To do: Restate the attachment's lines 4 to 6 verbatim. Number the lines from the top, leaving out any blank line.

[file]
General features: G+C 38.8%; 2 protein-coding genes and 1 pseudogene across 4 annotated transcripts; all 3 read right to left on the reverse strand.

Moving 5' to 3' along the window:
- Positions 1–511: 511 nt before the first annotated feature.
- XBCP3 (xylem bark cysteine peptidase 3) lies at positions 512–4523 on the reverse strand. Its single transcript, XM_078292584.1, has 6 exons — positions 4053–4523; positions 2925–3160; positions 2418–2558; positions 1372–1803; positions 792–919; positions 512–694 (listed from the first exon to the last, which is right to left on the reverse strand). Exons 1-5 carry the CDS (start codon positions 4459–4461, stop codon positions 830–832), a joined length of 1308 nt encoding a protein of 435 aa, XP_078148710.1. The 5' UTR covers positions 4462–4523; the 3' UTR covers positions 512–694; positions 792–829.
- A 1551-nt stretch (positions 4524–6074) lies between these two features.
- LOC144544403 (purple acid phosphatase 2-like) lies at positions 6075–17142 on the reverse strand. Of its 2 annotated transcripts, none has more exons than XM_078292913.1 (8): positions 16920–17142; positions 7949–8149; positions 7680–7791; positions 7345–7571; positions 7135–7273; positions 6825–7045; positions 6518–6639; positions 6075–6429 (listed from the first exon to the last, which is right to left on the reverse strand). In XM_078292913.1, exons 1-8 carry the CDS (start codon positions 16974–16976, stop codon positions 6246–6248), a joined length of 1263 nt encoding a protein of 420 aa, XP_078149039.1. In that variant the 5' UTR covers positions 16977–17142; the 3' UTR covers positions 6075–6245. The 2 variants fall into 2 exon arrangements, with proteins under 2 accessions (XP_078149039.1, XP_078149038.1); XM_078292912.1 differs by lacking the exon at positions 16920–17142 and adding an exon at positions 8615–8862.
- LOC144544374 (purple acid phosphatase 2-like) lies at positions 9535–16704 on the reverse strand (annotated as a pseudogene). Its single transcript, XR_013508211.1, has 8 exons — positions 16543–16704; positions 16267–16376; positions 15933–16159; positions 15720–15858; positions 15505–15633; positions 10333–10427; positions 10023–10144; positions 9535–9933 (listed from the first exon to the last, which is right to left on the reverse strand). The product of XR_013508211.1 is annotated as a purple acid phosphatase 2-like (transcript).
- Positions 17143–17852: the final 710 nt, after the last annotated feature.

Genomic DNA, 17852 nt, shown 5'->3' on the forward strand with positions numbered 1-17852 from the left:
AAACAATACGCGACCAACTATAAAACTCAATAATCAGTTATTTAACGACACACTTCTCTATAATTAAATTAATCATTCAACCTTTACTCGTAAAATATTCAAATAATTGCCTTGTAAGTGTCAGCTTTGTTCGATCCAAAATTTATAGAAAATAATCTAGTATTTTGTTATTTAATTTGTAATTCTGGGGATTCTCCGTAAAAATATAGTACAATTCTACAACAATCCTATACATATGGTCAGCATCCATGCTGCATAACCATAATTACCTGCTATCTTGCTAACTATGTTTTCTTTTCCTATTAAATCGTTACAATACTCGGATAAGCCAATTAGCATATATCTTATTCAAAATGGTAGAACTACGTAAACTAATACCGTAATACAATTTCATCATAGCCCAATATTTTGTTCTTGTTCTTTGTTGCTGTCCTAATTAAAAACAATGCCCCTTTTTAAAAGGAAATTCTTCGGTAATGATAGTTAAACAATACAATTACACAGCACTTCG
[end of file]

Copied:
- XBCP3 (xylem bark cysteine peptidase 3) lies at positions 512–4523 on the reverse strand. Its single transcript, XM_078292584.1, has 6 exons — positions 4053–4523; positions 2925–3160; positions 2418–2558; positions 1372–1803; positions 792–919; positions 512–694 (listed from the first exon to the last, which is right to left on the reverse strand). Exons 1-5 carry the CDS (start codon positions 4459–4461, stop codon positions 830–832), a joined length of 1308 nt encoding a protein of 435 aa, XP_078148710.1. The 5' UTR covers positions 4462–4523; the 3' UTR covers positions 512–694; positions 792–829.
- A 1551-nt stretch (positions 4524–6074) lies between these two features.
- LOC144544403 (purple acid phosphatase 2-like) lies at positions 6075–17142 on the reverse strand. Of its 2 annotated transcripts, none has more exons than XM_078292913.1 (8): positions 16920–17142; positions 7949–8149; positions 7680–7791; positions 7345–7571; positions 7135–7273; positions 6825–7045; positions 6518–6639; positions 6075–6429 (listed from the first exon to the last, which is right to left on the reverse strand). In XM_078292913.1, exons 1-8 carry the CDS (start codon positions 16974–16976, stop codon positions 6246–6248), a joined length of 1263 nt encoding a protein of 420 aa, XP_078149039.1. In that variant the 5' UTR covers positions 16977–17142; the 3' UTR covers positions 6075–6245. The 2 variants fall into 2 exon arrangements, with proteins under 2 accessions (XP_078149039.1, XP_078149038.1); XM_078292912.1 differs by lacking the exon at positions 16920–17142 and adding an exon at positions 8615–8862.